Tracking your fertility can help you plan baby-making attempts, if you know what to look for. Your cycles are unique and most often rhythmical. Tracking basal body temperature and cervical mucus changes can be sufficient to figure out when ovulation is taking place.
There are only about 4-5 days in your cycle where you can conceive, this is often referred to as your ‘fertile window’. Your fertility window begins approximately 4 days before ovulation and last up to 12-24 hours after ovulation has taken place.
Sperm can last up to 72 hours and can successfully be waiting in the fallopian tubes for ovulation to occur and the egg beginning its descent into the fallopian tube, where fertilization will take place.
Having intercourse every 2-3 days before ovulation will greatly your chance of falling conceiving in that cycle.
If you have unsuccessfully trying to conceive for a while, take a look at the table below. Conceiving might require a little more patience than you thought.
The fertile window starts about four days prior to ovulation. Women who have a regular cycle will find it easier to pinpoint their fertile days, than women with irregular cycles.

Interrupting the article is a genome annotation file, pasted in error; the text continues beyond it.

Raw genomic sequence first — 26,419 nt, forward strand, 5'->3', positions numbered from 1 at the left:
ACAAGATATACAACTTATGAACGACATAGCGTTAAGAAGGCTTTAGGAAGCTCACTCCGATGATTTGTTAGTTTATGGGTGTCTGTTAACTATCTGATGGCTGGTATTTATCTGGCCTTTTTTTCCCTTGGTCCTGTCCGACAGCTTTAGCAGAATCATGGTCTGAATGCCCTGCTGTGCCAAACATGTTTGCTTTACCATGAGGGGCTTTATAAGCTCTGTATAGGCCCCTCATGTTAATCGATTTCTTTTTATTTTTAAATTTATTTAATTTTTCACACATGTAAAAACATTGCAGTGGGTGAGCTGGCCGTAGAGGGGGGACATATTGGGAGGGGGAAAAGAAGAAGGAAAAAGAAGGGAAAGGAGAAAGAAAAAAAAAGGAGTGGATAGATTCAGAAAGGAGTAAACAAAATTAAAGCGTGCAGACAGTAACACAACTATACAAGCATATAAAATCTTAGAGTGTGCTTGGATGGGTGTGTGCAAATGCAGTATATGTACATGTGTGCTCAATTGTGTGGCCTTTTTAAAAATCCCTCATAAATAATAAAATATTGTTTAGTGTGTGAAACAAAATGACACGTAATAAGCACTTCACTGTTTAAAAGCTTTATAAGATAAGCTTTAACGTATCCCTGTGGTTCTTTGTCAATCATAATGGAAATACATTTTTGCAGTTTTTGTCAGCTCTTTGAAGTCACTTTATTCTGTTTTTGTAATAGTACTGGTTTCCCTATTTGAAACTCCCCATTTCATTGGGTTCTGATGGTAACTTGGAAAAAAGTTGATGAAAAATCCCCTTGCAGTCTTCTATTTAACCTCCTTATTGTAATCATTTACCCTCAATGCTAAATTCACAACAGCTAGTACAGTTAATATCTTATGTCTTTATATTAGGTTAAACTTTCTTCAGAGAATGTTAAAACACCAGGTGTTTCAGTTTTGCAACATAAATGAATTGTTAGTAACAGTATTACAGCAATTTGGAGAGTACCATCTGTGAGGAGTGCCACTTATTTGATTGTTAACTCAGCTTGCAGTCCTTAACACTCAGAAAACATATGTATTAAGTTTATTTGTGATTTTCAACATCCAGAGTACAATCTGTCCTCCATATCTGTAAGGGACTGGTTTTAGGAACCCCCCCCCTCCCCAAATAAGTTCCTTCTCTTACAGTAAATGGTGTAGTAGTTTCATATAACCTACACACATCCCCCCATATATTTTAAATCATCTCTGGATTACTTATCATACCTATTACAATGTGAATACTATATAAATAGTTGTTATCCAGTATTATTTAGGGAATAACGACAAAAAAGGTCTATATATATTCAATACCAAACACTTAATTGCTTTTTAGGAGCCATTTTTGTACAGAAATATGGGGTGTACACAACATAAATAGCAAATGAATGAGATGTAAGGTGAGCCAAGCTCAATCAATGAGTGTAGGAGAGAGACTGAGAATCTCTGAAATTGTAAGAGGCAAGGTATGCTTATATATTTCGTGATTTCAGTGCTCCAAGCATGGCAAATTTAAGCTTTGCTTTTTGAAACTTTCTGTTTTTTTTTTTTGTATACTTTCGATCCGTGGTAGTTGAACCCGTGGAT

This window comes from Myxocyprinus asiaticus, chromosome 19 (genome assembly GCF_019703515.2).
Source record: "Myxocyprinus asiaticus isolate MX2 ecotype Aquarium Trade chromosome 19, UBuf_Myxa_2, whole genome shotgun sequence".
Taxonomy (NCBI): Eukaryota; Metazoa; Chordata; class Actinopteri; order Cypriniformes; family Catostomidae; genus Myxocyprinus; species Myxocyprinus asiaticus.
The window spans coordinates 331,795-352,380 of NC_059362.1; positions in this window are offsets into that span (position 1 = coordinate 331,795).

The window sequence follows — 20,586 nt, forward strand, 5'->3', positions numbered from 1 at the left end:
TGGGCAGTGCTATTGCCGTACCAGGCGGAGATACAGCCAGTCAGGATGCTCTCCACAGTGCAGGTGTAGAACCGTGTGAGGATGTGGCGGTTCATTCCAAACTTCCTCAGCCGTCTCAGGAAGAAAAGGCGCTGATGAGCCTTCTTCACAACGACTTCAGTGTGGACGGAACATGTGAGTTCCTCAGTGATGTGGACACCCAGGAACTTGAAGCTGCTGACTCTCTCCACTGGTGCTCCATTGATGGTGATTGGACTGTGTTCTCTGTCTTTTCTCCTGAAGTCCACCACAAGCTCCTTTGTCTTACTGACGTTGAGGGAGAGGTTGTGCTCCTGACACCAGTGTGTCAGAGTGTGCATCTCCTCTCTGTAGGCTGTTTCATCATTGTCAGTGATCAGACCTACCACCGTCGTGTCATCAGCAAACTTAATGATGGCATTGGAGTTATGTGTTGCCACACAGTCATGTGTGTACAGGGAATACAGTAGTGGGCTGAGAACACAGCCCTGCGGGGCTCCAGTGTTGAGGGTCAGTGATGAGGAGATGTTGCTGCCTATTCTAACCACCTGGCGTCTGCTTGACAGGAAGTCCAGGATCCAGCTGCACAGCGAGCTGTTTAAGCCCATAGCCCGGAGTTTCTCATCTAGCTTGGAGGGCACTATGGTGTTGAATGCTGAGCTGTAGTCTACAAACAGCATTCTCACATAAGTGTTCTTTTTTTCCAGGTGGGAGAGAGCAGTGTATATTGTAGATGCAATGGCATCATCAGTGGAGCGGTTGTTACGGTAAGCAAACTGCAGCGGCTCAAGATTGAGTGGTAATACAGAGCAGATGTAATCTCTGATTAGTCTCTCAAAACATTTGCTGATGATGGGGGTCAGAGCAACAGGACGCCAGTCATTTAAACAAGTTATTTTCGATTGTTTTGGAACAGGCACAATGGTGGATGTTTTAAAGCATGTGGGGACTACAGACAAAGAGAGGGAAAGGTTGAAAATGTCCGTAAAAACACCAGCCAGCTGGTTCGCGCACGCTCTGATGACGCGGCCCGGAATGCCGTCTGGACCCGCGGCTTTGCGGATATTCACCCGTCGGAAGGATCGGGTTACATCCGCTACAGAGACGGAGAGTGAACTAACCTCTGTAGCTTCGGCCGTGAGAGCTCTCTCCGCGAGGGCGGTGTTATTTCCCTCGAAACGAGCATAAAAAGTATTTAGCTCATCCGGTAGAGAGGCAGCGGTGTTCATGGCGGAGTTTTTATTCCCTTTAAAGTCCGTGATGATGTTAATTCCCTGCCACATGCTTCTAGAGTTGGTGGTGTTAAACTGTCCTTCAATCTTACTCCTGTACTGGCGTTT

Not all women have regular 28 day cycles and even if you do, it is not a given that ovulation will take place on day 12-14.
However, most women will ovulate on the same day in their monthly cycle (or a day either way). So, if you know when you ovulate, you can plan your baby-making-attempts ahead.
Keep in mind that you have at best a 25 percent chance of conception, even if you manage to pinpoint your peak fertile days accurately. So, don’t give up if you fail to conceive within the first few months.
This is why you could be failing at the attempts of getting pregnant fast. Remain patient, and if you haven’t already - now is the perfect time to tidy up your diet and lifestyle and keep on trying!
If you need some additional information about your fertility, consider making an appointment to see fertility naturopath.